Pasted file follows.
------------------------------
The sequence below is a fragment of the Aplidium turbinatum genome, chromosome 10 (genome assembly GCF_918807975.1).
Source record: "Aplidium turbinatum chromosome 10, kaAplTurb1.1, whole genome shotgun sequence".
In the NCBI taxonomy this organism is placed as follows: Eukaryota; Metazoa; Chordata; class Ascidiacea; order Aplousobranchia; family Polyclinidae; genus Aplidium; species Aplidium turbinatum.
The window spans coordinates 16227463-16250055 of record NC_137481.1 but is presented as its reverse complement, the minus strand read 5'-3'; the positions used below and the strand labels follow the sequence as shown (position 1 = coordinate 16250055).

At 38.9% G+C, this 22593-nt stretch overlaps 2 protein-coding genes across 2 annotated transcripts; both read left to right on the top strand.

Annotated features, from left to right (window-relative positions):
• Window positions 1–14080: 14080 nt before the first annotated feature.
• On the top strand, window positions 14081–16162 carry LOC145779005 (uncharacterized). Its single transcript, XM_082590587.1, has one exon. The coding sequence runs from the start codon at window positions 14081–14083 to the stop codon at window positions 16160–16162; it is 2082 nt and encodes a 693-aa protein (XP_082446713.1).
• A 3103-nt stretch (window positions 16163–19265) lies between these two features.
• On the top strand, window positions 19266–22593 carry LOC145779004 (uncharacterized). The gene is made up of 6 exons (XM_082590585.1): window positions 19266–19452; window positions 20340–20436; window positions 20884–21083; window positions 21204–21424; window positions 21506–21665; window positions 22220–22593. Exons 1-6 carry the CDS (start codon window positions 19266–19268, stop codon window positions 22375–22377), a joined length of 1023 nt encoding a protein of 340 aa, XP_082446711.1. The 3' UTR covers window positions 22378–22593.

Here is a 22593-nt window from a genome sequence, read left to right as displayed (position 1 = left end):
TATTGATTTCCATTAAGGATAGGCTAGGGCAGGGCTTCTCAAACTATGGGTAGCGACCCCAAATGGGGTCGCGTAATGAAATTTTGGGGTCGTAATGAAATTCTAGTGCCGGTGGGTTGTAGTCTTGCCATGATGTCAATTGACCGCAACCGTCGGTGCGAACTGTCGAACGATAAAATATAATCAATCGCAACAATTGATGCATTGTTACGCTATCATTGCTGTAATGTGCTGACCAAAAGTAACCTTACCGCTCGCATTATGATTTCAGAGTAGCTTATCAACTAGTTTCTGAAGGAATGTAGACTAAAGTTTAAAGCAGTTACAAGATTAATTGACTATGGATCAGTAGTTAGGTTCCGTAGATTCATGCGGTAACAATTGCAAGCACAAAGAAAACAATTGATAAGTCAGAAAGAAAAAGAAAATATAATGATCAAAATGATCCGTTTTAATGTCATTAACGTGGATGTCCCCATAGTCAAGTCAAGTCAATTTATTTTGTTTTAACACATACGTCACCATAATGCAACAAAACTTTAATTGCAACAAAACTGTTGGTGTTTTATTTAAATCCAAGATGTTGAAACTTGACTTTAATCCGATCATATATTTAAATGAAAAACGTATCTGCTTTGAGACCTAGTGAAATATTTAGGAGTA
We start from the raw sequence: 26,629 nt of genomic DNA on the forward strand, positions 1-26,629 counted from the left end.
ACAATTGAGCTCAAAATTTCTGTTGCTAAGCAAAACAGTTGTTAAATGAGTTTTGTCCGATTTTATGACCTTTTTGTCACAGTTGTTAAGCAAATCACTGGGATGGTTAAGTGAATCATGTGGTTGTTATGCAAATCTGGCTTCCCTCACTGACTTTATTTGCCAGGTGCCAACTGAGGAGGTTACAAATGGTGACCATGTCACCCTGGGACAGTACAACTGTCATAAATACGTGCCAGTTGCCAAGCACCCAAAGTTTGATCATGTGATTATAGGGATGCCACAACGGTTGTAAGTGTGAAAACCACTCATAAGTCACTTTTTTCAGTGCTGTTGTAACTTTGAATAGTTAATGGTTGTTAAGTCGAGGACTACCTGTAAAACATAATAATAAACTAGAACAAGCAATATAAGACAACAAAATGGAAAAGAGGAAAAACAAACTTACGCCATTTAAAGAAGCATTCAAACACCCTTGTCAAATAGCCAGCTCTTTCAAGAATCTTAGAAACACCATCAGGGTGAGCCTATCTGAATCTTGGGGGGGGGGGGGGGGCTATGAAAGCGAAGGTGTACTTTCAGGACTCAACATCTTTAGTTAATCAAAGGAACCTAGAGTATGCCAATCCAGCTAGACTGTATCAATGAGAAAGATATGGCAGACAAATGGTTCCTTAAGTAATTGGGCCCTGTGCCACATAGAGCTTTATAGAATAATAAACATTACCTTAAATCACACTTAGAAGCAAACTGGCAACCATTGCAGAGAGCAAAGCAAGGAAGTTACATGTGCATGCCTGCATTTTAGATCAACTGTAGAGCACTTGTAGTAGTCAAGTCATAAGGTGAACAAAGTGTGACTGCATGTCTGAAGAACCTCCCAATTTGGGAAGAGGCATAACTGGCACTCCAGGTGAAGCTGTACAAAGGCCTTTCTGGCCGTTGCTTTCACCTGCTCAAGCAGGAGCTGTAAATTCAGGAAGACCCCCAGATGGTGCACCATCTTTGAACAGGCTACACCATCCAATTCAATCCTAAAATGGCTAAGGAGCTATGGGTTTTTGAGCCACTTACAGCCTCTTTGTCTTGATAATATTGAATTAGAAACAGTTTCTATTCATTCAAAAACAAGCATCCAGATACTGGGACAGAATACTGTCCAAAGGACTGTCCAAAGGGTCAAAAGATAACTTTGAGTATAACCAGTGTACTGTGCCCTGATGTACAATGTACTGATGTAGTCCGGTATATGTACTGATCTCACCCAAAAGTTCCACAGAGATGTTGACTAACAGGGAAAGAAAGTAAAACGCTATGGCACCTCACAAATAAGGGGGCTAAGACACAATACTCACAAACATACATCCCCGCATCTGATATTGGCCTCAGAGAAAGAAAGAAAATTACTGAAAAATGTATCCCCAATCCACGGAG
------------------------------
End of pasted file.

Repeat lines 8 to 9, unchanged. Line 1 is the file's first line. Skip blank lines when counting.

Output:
• On the top strand, window positions 14081–16162 carry LOC145779005 (uncharacterized). Its single transcript, XM_082590587.1, has one exon. The coding sequence runs from the start codon at window positions 14081–14083 to the stop codon at window positions 16160–16162; it is 2082 nt and encodes a 693-aa protein (XP_082446713.1).
• A 3103-nt stretch (window positions 16163–19265) lies between these two features.